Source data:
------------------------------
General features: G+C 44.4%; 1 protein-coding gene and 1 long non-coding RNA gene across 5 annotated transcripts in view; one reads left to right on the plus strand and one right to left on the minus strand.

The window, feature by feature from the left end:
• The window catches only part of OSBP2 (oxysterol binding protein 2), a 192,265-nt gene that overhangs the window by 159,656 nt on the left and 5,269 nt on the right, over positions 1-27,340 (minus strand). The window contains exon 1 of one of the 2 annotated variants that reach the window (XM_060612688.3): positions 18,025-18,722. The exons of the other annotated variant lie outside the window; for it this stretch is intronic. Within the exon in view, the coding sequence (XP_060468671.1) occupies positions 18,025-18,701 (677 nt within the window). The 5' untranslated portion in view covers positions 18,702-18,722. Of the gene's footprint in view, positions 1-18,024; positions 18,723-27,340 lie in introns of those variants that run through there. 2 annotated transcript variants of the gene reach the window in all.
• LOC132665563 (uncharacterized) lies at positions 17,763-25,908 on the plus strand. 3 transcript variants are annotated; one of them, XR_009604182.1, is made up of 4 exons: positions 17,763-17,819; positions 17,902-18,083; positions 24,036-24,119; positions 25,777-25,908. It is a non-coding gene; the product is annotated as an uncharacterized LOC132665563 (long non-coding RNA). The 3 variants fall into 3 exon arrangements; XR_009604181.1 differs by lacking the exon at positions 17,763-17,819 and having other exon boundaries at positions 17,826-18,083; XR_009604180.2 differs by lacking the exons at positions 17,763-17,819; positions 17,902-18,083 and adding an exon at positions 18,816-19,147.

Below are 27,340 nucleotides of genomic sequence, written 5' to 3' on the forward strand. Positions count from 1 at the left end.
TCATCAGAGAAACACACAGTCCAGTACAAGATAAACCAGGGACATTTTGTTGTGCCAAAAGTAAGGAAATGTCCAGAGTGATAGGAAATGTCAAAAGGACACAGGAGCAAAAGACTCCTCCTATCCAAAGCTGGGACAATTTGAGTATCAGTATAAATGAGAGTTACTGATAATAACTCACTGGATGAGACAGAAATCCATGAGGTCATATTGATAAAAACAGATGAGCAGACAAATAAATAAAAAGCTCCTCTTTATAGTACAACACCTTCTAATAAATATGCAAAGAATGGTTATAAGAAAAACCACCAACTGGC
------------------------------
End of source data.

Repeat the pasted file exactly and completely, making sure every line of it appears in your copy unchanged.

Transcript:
General features: G+C 44.4%; 1 protein-coding gene and 1 long non-coding RNA gene across 5 annotated transcripts in view; one reads left to right on the plus strand and one right to left on the minus strand.

The window, feature by feature from the left end:
• The window catches only part of OSBP2 (oxysterol binding protein 2), a 192,265-nt gene that overhangs the window by 159,656 nt on the left and 5,269 nt on the right, over positions 1-27,340 (minus strand). The window contains exon 1 of one of the 2 annotated variants that reach the window (XM_060612688.3): positions 18,025-18,722. The exons of the other annotated variant lie outside the window; for it this stretch is intronic. Within the exon in view, the coding sequence (XP_060468671.1) occupies positions 18,025-18,701 (677 nt within the window). The 5' untranslated portion in view covers positions 18,702-18,722. Of the gene's footprint in view, positions 1-18,024; positions 18,723-27,340 lie in introns of those variants that run through there. 2 annotated transcript variants of the gene reach the window in all.
• LOC132665563 (uncharacterized) lies at positions 17,763-25,908 on the plus strand. 3 transcript variants are annotated; one of them, XR_009604182.1, is made up of 4 exons: positions 17,763-17,819; positions 17,902-18,083; positions 24,036-24,119; positions 25,777-25,908. It is a non-coding gene; the product is annotated as an uncharacterized LOC132665563 (long non-coding RNA). The 3 variants fall into 3 exon arrangements; XR_009604181.1 differs by lacking the exon at positions 17,763-17,819 and having other exon boundaries at positions 17,826-18,083; XR_009604180.2 differs by lacking the exons at positions 17,763-17,819; positions 17,902-18,083 and adding an exon at positions 18,816-19,147.

Below are 27,340 nucleotides of genomic sequence, written 5' to 3' on the forward strand. Positions count from 1 at the left end.
TCATCAGAGAAACACACAGTCCAGTACAAGATAAACCAGGGACATTTTGTTGTGCCAAAAGTAAGGAAATGTCCAGAGTGATAGGAAATGTCAAAAGGACACAGGAGCAAAAGACTCCTCCTATCCAAAGCTGGGACAATTTGAGTATCAGTATAAATGAGAGTTACTGATAATAACTCACTGGATGAGACAGAAATCCATGAGGTCATATTGATAAAAACAGATGAGCAGACAAATAAATAAAAAGCTCCTCTTTATAGTACAACACCTTCTAATAAATATGCAAAGAATGGTTATAAGAAAAACCACCAACTGGC